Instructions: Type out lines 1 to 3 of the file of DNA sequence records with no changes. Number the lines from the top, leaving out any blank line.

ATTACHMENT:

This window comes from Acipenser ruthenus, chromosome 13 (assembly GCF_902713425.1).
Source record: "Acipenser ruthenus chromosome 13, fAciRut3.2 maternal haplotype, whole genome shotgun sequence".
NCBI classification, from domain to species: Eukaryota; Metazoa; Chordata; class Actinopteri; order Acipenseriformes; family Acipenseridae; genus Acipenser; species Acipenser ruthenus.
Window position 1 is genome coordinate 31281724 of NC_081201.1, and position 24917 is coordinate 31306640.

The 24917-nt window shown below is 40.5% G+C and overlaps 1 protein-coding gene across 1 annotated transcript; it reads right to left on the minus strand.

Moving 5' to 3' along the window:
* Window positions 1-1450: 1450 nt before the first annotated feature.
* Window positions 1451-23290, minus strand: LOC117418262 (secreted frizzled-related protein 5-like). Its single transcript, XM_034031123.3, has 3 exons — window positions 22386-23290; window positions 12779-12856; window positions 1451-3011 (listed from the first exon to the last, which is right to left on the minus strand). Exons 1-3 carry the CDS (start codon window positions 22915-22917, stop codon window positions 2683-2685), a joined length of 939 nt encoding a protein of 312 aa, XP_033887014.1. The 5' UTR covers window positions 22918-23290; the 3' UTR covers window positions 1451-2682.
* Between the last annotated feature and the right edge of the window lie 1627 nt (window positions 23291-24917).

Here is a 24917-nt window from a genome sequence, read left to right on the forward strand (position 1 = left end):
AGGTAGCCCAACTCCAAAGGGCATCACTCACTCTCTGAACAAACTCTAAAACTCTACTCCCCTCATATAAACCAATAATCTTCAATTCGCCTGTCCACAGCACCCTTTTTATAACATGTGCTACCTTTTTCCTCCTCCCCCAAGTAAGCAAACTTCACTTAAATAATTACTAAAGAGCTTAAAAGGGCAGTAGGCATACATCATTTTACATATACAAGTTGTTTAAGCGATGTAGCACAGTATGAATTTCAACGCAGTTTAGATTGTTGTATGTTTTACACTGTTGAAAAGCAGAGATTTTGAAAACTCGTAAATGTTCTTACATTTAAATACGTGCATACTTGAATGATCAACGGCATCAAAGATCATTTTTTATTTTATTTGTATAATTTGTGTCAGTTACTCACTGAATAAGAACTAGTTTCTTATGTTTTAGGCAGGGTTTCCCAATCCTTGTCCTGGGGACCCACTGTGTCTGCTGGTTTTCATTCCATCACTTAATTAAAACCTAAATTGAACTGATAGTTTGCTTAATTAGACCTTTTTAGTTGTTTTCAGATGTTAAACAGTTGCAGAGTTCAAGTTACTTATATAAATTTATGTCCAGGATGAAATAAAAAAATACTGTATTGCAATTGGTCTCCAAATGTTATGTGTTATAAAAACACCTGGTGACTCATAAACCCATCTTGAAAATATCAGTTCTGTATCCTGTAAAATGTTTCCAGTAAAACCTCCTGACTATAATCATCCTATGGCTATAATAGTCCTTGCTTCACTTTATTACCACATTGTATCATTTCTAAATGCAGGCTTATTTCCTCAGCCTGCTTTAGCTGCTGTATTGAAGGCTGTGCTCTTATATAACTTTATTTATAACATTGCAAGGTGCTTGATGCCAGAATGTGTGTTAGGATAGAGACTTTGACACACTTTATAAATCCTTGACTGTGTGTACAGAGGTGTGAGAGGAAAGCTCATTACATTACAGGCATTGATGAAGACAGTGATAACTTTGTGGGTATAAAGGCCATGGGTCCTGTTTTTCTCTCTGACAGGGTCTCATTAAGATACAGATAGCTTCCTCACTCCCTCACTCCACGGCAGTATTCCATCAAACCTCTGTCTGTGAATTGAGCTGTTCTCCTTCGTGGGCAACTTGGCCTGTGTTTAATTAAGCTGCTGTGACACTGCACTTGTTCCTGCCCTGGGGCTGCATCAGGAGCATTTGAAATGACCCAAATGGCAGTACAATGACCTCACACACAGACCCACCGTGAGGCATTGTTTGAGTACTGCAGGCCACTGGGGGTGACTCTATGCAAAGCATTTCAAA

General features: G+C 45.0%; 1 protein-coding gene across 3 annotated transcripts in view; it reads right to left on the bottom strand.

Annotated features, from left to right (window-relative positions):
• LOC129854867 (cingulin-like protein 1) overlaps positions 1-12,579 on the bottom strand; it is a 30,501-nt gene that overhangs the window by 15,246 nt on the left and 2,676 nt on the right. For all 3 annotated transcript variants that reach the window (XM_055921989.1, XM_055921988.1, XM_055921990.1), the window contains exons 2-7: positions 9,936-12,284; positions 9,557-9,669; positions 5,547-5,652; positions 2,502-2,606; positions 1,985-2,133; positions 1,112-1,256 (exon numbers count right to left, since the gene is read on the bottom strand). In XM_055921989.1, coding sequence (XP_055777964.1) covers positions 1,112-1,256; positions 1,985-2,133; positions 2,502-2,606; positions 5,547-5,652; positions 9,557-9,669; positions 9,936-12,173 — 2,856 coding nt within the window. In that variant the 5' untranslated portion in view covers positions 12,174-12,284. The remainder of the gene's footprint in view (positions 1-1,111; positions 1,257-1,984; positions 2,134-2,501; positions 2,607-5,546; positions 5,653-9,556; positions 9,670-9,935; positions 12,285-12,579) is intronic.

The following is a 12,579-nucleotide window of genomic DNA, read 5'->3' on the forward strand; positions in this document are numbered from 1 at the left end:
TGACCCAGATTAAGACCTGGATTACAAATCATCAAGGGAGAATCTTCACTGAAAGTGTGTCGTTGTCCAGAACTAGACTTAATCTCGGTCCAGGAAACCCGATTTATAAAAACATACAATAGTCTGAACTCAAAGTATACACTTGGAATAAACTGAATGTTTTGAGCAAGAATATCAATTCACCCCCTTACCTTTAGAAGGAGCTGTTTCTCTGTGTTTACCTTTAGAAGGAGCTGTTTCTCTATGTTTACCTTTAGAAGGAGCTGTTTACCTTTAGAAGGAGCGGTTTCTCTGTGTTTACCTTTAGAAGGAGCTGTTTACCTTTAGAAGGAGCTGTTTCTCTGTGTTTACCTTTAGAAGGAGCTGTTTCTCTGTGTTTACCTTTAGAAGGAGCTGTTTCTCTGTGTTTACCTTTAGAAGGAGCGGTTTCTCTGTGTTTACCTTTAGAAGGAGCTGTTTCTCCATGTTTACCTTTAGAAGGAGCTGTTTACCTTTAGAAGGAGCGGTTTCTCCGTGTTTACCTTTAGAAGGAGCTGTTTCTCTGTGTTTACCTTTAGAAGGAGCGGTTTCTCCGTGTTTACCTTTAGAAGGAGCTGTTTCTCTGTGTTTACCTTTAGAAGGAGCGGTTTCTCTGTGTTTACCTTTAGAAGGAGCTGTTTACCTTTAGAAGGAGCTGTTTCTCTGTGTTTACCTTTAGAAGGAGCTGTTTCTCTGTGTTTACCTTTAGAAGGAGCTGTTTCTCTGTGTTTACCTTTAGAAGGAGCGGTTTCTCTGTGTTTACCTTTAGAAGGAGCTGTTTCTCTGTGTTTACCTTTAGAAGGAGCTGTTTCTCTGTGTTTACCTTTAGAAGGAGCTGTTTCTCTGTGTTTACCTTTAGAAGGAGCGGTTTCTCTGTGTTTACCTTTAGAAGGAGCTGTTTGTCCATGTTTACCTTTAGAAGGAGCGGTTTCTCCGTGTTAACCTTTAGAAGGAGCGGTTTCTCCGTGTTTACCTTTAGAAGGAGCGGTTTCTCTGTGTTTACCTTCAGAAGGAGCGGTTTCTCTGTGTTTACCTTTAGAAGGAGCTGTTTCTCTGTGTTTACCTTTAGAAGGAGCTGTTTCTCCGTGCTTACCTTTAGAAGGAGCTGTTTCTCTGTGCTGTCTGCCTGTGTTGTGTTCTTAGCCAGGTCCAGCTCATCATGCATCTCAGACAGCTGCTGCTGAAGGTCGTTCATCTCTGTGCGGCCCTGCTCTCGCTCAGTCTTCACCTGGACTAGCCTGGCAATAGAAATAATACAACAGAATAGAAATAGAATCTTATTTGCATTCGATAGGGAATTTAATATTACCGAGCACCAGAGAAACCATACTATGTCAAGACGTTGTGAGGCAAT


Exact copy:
This window comes from Acipenser ruthenus, chromosome 13 (assembly GCF_902713425.1).
Source record: "Acipenser ruthenus chromosome 13, fAciRut3.2 maternal haplotype, whole genome shotgun sequence".
NCBI classification, from domain to species: Eukaryota; Metazoa; Chordata; class Actinopteri; order Acipenseriformes; family Acipenseridae; genus Acipenser; species Acipenser ruthenus.